Storage pools and why they matter

Today SEPATON announced the addition of Storage Pools to our data protection platform.  The technology marks a major step in the path to data protection lifecycle management, and I am excited about the new functionality and wanted share some brief thoughts.

To summarize, storage pooling allows data to be segmented into discrete pools that do not share deduplication.  Data sent to one pool will only be deduplicated against information in that pool and will not co-mingle with other data.  Additionally, pools provide configuration flexibility by supporting different types of disks with different performance profiles.  Pools also benefit from SEPATON’s DeltaScale architecture which allows for dynamic capacity and performance scalability.  Pools are a no-cost option with our latest software release and customers have the ability to implement them in the way that best meets their business requirements.  Some of the benefits include:

Service levels

The logical separation of pools enables end users to provide differing levels of service.  Pools can be configured with different node and storage configurations thus allowing an administrator to provide different ingest and density metrics for each pool.  However, the environment is still managed in one system image and can scale capacity or performance.  This prevents system sprawl as is common with many of our competitors.

Multi-tenancy

Pools prevent ingested data from comingling with data in other pools.  This is vital for those environments where data segregation is critical.  A classic example is a service provider who wants to offer accelerated backup as a service.  They must keep each customer’s data separate, and an S2100 with Storage Pools will cost effectively address this challenge and provide system scalability to meet future growth requirements.  With competing solutions, the service provider would need to implement separate systems for each customer.  The management complexity would increase rapidly and it gets even more difficult as data grows.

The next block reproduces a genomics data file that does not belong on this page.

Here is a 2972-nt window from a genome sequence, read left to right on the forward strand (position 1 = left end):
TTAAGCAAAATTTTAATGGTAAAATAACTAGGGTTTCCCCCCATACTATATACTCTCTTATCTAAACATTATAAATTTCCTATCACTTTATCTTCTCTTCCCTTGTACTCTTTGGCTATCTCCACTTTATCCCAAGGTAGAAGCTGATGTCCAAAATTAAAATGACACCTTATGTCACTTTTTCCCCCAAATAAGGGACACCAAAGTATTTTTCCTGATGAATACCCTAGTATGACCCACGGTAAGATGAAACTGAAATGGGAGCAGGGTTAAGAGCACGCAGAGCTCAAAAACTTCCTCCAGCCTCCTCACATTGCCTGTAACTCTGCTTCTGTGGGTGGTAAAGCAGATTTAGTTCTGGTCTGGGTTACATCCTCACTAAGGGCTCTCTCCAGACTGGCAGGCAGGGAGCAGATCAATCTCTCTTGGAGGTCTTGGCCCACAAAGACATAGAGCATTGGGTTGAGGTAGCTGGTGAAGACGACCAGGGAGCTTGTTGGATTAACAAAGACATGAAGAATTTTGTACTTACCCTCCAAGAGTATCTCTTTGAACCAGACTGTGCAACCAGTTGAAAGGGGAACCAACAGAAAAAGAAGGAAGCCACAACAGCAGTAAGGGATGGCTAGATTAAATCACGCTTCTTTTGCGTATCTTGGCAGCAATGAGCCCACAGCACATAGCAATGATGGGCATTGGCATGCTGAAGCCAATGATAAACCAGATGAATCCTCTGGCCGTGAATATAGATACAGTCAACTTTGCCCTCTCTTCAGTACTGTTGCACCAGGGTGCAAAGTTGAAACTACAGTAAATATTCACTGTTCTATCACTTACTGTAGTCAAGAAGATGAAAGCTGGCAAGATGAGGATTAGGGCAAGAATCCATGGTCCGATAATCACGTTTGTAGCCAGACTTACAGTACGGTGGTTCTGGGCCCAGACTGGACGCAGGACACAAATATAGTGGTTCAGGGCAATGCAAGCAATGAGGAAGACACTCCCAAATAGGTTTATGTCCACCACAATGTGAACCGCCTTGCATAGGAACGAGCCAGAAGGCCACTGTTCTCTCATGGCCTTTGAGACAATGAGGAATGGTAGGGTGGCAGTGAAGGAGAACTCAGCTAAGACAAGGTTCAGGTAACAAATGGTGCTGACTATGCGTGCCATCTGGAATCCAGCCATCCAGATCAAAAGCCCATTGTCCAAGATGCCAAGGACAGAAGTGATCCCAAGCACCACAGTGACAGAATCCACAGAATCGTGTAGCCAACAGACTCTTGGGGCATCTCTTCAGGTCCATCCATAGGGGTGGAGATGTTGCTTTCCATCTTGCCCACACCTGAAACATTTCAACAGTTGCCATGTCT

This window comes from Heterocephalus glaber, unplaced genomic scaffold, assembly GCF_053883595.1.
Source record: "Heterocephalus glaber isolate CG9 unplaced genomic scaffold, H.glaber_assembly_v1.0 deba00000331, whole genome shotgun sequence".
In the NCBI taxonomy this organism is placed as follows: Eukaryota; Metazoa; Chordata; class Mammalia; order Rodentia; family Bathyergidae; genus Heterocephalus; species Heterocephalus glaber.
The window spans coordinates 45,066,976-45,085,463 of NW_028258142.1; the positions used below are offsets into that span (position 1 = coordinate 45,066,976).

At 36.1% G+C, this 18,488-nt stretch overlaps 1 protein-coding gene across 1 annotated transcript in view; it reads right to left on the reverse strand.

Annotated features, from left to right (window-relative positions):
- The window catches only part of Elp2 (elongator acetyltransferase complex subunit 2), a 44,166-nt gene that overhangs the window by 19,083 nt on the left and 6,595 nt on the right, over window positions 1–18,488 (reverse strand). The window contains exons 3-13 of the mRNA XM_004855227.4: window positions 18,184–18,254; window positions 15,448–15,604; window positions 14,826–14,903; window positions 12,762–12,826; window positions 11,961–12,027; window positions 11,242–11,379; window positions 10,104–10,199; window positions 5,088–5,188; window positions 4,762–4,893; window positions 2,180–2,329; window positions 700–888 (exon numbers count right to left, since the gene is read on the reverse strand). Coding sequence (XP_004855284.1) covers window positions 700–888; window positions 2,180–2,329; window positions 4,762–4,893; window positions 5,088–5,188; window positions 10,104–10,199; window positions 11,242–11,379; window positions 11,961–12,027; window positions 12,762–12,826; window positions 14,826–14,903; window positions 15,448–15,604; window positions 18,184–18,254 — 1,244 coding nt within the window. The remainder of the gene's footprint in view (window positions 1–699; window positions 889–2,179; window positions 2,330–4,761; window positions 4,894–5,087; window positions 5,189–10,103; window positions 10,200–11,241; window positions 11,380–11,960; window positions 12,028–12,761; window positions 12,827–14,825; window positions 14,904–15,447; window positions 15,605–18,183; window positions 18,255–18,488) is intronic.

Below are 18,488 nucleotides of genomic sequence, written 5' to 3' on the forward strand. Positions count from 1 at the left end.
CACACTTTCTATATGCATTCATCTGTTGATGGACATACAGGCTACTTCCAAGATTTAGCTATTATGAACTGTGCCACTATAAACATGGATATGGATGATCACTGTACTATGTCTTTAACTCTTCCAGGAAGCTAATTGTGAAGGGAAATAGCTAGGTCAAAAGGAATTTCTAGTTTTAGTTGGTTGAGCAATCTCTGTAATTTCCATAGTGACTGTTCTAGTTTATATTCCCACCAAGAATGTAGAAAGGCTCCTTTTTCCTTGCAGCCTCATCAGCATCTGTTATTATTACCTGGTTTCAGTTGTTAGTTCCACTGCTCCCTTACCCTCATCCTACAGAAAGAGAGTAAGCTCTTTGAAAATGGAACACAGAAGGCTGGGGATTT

Another benefit of storage pooling is that it ensures that one pool’s capacity does not impact another’s.  If an appliance is segmented into pool A and B and A fills up, pool B will not be affected.  The benefit is that in a pooled system, the operator can provide consistent capacity and performance to each pool and not have to worry about how growth in one pool will impact another.  Of course, the rapid growth in the first pool may provide a revenue opportunity for the service provider and they can benefit from SEPATON’s dynamic capacity scalability.

Charge-back

Separating data is valuable, but it is critical to understand system utilization to enable effective chargeback.  The new release also provides capacity reporting to allow users to quantify the capacity used by each pool.  This allows for effective chargeback since you can clearly delineate storage usage.

Future Protection

Disk technology is always changing.  In the world of SATA, we continue to see increasing densities and new controller technologies.  For example, HDS recently announced an upgrade to their AMS series of disk arrays and SEPATON is shipping the new technology in our platform.  Inevitably, future innovations will occur and as they do, Storage Pools will allow the different disk technologies to co-exist in a transparent fashion and allow for data migration.

Single System Image

Most importantly, Storage Pool technology relies on SEPATON’s core appliance technology.  The ability to dynamically scale capacity and performance is a hallmark of SEPATON’s DeltaScale architecture.  The same functionality extends to Storage Pools thus allowing end users to grow the system as needs change while maintaining single system manageability and detailed reporting.

In summary, storage pools is a new technology that brings a range of new features to SEPATON’s platform.  The functionality is unique in the deduplication appliance space and when combined with SEPATON’s dynamic scalability can provide tremendous customer benefits.

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